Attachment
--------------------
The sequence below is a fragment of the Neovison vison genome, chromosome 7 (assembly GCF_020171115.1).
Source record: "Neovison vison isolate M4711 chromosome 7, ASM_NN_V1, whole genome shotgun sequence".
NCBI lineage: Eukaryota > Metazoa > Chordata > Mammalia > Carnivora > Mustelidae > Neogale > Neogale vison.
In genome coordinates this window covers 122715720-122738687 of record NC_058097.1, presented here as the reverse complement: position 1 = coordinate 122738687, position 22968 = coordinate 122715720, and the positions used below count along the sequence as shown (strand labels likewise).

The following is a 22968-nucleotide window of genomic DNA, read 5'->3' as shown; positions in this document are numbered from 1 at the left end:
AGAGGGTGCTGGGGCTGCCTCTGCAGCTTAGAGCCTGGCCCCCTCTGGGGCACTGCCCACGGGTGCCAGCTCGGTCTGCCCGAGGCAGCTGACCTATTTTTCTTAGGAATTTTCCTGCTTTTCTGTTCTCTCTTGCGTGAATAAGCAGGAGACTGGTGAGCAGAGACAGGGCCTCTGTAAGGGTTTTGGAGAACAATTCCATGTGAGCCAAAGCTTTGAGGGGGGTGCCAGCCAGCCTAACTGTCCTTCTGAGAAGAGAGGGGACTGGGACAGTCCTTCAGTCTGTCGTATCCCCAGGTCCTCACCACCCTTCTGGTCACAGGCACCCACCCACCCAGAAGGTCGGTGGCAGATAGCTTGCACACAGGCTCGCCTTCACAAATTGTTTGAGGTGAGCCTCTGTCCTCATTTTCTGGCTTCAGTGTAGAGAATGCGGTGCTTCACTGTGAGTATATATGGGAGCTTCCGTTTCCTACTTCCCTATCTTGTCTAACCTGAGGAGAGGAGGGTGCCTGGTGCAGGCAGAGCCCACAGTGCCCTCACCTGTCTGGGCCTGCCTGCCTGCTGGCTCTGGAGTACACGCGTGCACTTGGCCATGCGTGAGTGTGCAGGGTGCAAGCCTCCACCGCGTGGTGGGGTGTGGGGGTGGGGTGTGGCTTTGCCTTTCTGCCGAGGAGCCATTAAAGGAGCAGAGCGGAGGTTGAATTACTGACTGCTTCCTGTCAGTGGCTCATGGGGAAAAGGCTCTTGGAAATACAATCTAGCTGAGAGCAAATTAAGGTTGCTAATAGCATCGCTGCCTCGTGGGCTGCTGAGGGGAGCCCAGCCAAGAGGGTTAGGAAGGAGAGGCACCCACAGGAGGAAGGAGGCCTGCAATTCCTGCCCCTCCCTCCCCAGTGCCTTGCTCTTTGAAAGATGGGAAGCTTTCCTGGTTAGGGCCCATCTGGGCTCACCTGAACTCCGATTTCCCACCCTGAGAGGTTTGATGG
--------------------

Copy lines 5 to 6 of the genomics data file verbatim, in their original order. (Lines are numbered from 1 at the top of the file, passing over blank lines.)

The following is a 22968-nucleotide window of genomic DNA, read 5'->3' as shown; positions in this document are numbered from 1 at the left end:
AGAGGGTGCTGGGGCTGCCTCTGCAGCTTAGAGCCTGGCCCCCTCTGGGGCACTGCCCACGGGTGCCAGCTCGGTCTGCCCGAGGCAGCTGACCTATTTTTCTTAGGAATTTTCCTGCTTTTCTGTTCTCTCTTGCGTGAATAAGCAGGAGACTGGTGAGCAGAGACAGGGCCTCTGTAAGGGTTTTGGAGAACAATTCCATGTGAGCCAAAGCTTTGAGGGGGGTGCCAGCCAGCCTAACTGTCCTTCTGAGAAGAGAGGGGACTGGGACAGTCCTTCAGTCTGTCGTATCCCCAGGTCCTCACCACCCTTCTGGTCACAGGCACCCACCCACCCAGAAGGTCGGTGGCAGATAGCTTGCACACAGGCTCGCCTTCACAAATTGTTTGAGGTGAGCCTCTGTCCTCATTTTCTGGCTTCAGTGTAGAGAATGCGGTGCTTCACTGTGAGTATATATGGGAGCTTCCGTTTCCTACTTCCCTATCTTGTCTAACCTGAGGAGAGGAGGGTGCCTGGTGCAGGCAGAGCCCACAGTGCCCTCACCTGTCTGGGCCTGCCTGCCTGCTGGCTCTGGAGTACACGCGTGCACTTGGCCATGCGTGAGTGTGCAGGGTGCAAGCCTCCACCGCGTGGTGGGGTGTGGGGGTGGGGTGTGGCTTTGCCTTTCTGCCGAGGAGCCATTAAAGGAGCAGAGCGGAGGTTGAATTACTGACTGCTTCCTGTCAGTGGCTCATGGGGAAAAGGCTCTTGGAAATACAATCTAGCTGAGAGCAAATTAAGGTTGCTAATAGCATCGCTGCCTCGTGGGCTGCTGAGGGGAGCCCAGCCAAGAGGGTTAGGAAGGAGAGGCACCCACAGGAGGAAGGAGGCCTGCAATTCCTGCCCCTCCCTCCCCAGTGCCTTGCTCTTTGAAAGATGGGAAGCTTTCCTGGTTAGGGCCCATCTGGGCTCACCTGAACTCCGATTTCCCACCCTGAGAGGTTTGATGG